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The UN Trust Fund to End Violence against Women funded Grassroot Soccer’s initiative “SKILLZ Street Plus”. The project aimed to improve the ability of girls aged 13 to 16 to choose intimate partners who respect gender equality and to prevent and address violence in their lives. The final evaluation concluded that the programme was well implemented, with coaches efficiently delivering school-based sessions.
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The UN Trust Fund to End Violence against Women provided funding to the Initiative pour la Protection des Droits des Femmes (IPDF) from January 2013 – November, 2016 to aid in financing their initiative “Synergy.” The evaluation found that the actions undertaken by the project, such as the consolidation of local partnerships, campaigns to raise awareness within the communities and access to legal, social and economic services in the center, have been significantly successful in reaching its aim, and, for some set outputs, the results went beyond expectations.
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ALAFIA received funding from the UN Trust Fund to End Violence against Women to implement the project “Eradication of harmful customary widowhood practices that can lead to HIV/AIDS infection” in 24 villages in Togo. The final evaluation showed that the project ended degrading and humiliating widowhood rites against women in these villages and established the principle of equal sharing of inheritance between women and men.
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The UN Trust Fund to End Violence against Women funded Najoti Kudakon’s initiative “Establishment of the Women's Support Group and improving of the shelter in Kulob city”. The project, implemented in partnership with Dunyoi Kudakon , aimed to support women and girls living in remote, mountainous areas of Tajikistan’s Kulob region. The final evaluation concluded that the programme was well implemented and successful.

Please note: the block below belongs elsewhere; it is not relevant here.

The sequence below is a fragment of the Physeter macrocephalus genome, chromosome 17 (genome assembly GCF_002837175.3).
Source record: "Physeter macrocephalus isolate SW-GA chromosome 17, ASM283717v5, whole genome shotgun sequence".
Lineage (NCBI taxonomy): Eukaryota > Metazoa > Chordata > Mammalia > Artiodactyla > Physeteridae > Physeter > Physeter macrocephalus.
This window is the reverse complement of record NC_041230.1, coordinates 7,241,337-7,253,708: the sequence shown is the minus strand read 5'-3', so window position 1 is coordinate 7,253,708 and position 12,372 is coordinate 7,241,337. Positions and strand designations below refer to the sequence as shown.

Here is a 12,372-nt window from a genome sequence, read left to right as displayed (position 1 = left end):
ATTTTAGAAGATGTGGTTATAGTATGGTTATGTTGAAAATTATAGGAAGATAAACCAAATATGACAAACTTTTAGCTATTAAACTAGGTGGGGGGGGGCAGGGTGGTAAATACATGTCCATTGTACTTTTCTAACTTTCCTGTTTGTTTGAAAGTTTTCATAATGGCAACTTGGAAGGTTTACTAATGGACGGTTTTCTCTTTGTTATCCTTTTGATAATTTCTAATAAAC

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The Multi-Sectoral Gender-Based Violence Response at the District Level in Nepal – led by the UN Population Fund and supported by the UN Children’s Fund; UN Women; and Nepal’s Ministry of Women, Children and Social Welfare – was funded by the UN Trust Fund to End Violence against Women and implemented from August 2009 to July 2013. The final evaluation concluded that increasing the awareness of existing information about rights, legal provisions and services related to gender-based violence has helped to address the issue effectively.
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The project Preventing Exploitation, Abuse, Violence and Trafficking of Vulnerable Girls Through the Development of Effective and Accessible State Referral and Support Networks and Services, implemented by the Public Association Child Rights Center and the UK Children’s Legal Center from March 2008 to December 2011, was with support from the UN Trust Fund to End Violence against Women. The final evaluation concluded that the project contributed effectively to crucial changes in the national system of protection and rehabilitation of girl survivors of violence and girls at risk of violence.